The live video chat app Houseparty has been around for about four years. Epic Games bought it last June, but the coronavirus quarantine has made it a hit. The app works like FaceTime or Zoom, but with some key differences. You start a chat room and people can drop in anytime, as long as you’re connected on the app. Also, there are quizzes and trivia.
Houseparty says it’s had 50 million new sign-ups in the last 30 days. And like Zoom, with sudden growth comes sudden scrutiny. There has been a lawsuit over user data collection, questions about security and the possibility of strangers joining chat rooms because they are open or unlocked by default.
I spoke with Sima Sistani, co-founder and CEO of Houseparty. She says no strangers can ever join rooms. The following is an edited transcript of our conversation.
Sima Sistani: Rooms are unlocked, so to speak, but it’s a mutual handshake. The only people who can come into a room are people who you’ve accepted as friends. If I open the app, my mom can just pop in, but because I’ve accepted her as a friend. That’s a totally different thing than what’s happening with Zoom, just to be clear. There is a feature, though, where you can turn on private mode, which makes all rooms locked by default. That just would mean my mom couldn’t come into my call like with my colleagues or my friends without me expressly giving her permission to do so even though she is a friend on Houseparty with me.
Molly Wood: Do you think you might have to change any of those defaults, or do you feel like the fact that you’ve already got this existing layer? Certainly, my son has complained about his one friend jumping into the rooms all the time, but that’s at least basic social interaction stuff for teenagers.
Sistani: Sure, we’re all learning the manners around video chat, if you will. I think that we’re always trying to be better, and private mode, for instance, the feature where you can have all your rooms locked by default, is in the settings. It’s one of those things where we certainly feel like we can socialize that better. There are steps that we always want to take to continue to help people bridge to new, more empathetic ways of being together, which we think Houseparty is compared to some of the other tools that are out there to connect socially.
Wood: What about data collection? There have been concerns about the amount of data that’s collected and whether it can be de-anonymized and whether it can be sold.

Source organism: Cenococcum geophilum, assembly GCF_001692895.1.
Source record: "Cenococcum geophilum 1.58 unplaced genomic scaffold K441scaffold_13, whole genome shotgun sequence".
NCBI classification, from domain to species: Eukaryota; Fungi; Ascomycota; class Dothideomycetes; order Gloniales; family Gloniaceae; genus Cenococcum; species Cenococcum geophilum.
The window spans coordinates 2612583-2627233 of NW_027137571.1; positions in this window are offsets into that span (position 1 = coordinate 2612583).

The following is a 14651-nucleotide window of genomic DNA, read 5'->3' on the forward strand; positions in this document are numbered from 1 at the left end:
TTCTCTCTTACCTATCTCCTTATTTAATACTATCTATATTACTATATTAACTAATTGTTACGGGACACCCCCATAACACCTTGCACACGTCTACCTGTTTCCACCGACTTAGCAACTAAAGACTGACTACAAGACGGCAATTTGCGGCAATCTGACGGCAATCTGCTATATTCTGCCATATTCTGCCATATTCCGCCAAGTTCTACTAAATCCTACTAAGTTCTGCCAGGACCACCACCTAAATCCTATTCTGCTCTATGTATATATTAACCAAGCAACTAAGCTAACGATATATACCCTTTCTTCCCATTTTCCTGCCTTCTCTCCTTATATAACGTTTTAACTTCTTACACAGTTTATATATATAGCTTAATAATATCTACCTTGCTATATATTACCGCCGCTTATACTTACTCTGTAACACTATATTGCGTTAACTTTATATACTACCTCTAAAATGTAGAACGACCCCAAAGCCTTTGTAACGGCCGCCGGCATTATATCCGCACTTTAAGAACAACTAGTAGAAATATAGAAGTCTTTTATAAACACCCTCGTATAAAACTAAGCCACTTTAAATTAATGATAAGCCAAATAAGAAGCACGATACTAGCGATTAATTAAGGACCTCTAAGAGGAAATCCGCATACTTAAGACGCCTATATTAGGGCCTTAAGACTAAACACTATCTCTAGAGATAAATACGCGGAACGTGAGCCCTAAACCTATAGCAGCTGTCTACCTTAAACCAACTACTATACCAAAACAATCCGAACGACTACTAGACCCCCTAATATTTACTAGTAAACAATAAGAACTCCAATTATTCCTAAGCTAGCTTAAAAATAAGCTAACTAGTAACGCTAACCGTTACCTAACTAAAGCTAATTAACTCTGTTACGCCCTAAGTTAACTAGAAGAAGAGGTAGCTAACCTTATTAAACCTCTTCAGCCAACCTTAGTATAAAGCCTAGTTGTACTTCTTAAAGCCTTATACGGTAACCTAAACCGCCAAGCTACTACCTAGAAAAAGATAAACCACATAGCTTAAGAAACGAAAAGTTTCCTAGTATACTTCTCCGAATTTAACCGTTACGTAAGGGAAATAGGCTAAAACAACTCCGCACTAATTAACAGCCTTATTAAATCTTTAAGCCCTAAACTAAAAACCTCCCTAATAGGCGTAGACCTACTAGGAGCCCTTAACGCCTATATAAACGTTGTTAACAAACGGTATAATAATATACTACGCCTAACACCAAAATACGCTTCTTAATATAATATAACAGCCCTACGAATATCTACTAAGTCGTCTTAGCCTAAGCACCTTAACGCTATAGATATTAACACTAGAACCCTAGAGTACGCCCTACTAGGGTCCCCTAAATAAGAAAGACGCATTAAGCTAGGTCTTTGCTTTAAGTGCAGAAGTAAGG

Wood: We asked this question back in 2018, and I have to ask it again. Since then, you have been acquired by Epic Games last year. How does Houseparty make money?
Sistani: We were monetizing through our games. When you’re in Houseparty, you can play fun games, like trivia with your friends. It was really important to us that the way that we monetize gives value back to the users. At the end of the day, that’s who we’re building this experience for now. Since we were acquired by Epic Games, and because of everything that was happening, we actually made all our games free. That’s one of the really great things about teaming up with Epic, who’s a creator of Fortnight, that we’ve just been able to help even more people connect with their friends and family and have these really fun experiences.
Wood: Will Houseparty always be separate, or do you think that Epic will eventually integrate some of the technology into the game experience?
Sistani: We are operating as a standalone unit now. We’ve been able to rely on all of the great expertise and learnings from Epic. That’s been critical to us, being able to stand up the system while we’ve experienced all this growth. We did announce Party Hub last year — I’m losing track of time in the middle of this endless shelter-in-place. That’s one of the initiatives that we’ve worked on together. At the end of the day, Epic and Houseparty have a very much shared mission and alignment around trying to build participation-based social experiences.
Wood: It sounds like Houseparty, for good or for ill, for you, you’re not going to be expected to generate enormous revenue within Epic Games necessarily. Is that fair?
Sistani: That’s a fair statement. The app is free and we don’t have an advertising model.